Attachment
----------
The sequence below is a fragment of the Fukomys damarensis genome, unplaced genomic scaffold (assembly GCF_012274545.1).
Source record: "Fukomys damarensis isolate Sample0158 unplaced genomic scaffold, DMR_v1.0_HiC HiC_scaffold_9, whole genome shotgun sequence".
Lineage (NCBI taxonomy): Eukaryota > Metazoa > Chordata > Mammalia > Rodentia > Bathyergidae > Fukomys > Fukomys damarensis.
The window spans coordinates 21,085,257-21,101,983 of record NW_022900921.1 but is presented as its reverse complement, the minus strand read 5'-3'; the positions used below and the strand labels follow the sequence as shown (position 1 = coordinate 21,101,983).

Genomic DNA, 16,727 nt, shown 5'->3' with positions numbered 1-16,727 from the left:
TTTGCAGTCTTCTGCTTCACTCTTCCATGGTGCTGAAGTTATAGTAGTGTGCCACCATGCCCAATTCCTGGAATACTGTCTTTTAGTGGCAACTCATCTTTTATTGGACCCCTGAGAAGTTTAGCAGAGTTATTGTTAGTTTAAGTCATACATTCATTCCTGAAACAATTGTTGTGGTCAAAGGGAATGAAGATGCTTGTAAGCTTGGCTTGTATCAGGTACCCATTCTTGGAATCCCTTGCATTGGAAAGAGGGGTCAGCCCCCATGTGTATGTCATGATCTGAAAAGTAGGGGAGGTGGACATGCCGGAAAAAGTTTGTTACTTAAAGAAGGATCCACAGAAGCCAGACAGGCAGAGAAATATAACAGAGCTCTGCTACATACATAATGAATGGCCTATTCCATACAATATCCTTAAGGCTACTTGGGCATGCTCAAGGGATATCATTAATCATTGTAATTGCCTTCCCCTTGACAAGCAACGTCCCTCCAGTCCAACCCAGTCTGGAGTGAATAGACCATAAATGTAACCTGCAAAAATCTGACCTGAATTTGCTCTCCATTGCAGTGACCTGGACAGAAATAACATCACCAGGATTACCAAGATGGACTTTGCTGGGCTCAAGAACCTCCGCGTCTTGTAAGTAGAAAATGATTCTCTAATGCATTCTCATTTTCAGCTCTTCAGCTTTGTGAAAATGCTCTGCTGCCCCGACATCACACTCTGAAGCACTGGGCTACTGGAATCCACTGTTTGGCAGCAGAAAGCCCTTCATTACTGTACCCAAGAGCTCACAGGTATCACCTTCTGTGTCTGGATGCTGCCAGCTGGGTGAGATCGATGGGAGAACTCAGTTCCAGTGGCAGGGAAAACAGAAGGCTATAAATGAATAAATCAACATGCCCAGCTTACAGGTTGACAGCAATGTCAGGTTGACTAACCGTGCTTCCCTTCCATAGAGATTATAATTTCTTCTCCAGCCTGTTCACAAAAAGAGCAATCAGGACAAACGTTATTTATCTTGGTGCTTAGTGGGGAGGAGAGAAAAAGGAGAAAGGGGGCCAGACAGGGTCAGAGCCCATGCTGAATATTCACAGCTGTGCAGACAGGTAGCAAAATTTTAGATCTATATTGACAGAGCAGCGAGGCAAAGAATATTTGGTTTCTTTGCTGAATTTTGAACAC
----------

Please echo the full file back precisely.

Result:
The sequence below is a fragment of the Fukomys damarensis genome, unplaced genomic scaffold (assembly GCF_012274545.1).
Source record: "Fukomys damarensis isolate Sample0158 unplaced genomic scaffold, DMR_v1.0_HiC HiC_scaffold_9, whole genome shotgun sequence".
Lineage (NCBI taxonomy): Eukaryota > Metazoa > Chordata > Mammalia > Rodentia > Bathyergidae > Fukomys > Fukomys damarensis.
The window spans coordinates 21,085,257-21,101,983 of record NW_022900921.1 but is presented as its reverse complement, the minus strand read 5'-3'; the positions used below and the strand labels follow the sequence as shown (position 1 = coordinate 21,101,983).

Genomic DNA, 16,727 nt, shown 5'->3' with positions numbered 1-16,727 from the left:
TTTGCAGTCTTCTGCTTCACTCTTCCATGGTGCTGAAGTTATAGTAGTGTGCCACCATGCCCAATTCCTGGAATACTGTCTTTTAGTGGCAACTCATCTTTTATTGGACCCCTGAGAAGTTTAGCAGAGTTATTGTTAGTTTAAGTCATACATTCATTCCTGAAACAATTGTTGTGGTCAAAGGGAATGAAGATGCTTGTAAGCTTGGCTTGTATCAGGTACCCATTCTTGGAATCCCTTGCATTGGAAAGAGGGGTCAGCCCCCATGTGTATGTCATGATCTGAAAAGTAGGGGAGGTGGACATGCCGGAAAAAGTTTGTTACTTAAAGAAGGATCCACAGAAGCCAGACAGGCAGAGAAATATAACAGAGCTCTGCTACATACATAATGAATGGCCTATTCCATACAATATCCTTAAGGCTACTTGGGCATGCTCAAGGGATATCATTAATCATTGTAATTGCCTTCCCCTTGACAAGCAACGTCCCTCCAGTCCAACCCAGTCTGGAGTGAATAGACCATAAATGTAACCTGCAAAAATCTGACCTGAATTTGCTCTCCATTGCAGTGACCTGGACAGAAATAACATCACCAGGATTACCAAGATGGACTTTGCTGGGCTCAAGAACCTCCGCGTCTTGTAAGTAGAAAATGATTCTCTAATGCATTCTCATTTTCAGCTCTTCAGCTTTGTGAAAATGCTCTGCTGCCCCGACATCACACTCTGAAGCACTGGGCTACTGGAATCCACTGTTTGGCAGCAGAAAGCCCTTCATTACTGTACCCAAGAGCTCACAGGTATCACCTTCTGTGTCTGGATGCTGCCAGCTGGGTGAGATCGATGGGAGAACTCAGTTCCAGTGGCAGGGAAAACAGAAGGCTATAAATGAATAAATCAACATGCCCAGCTTACAGGTTGACAGCAATGTCAGGTTGACTAACCGTGCTTCCCTTCCATAGAGATTATAATTTCTTCTCCAGCCTGTTCACAAAAAGAGCAATCAGGACAAACGTTATTTATCTTGGTGCTTAGTGGGGAGGAGAGAAAAAGGAGAAAGGGGGCCAGACAGGGTCAGAGCCCATGCTGAATATTCACAGCTGTGCAGACAGGTAGCAAAATTTTAGATCTATATTGACAGAGCAGCGAGGCAAAGAATATTTGGTTTCTTTGCTGAATTTTGAACAC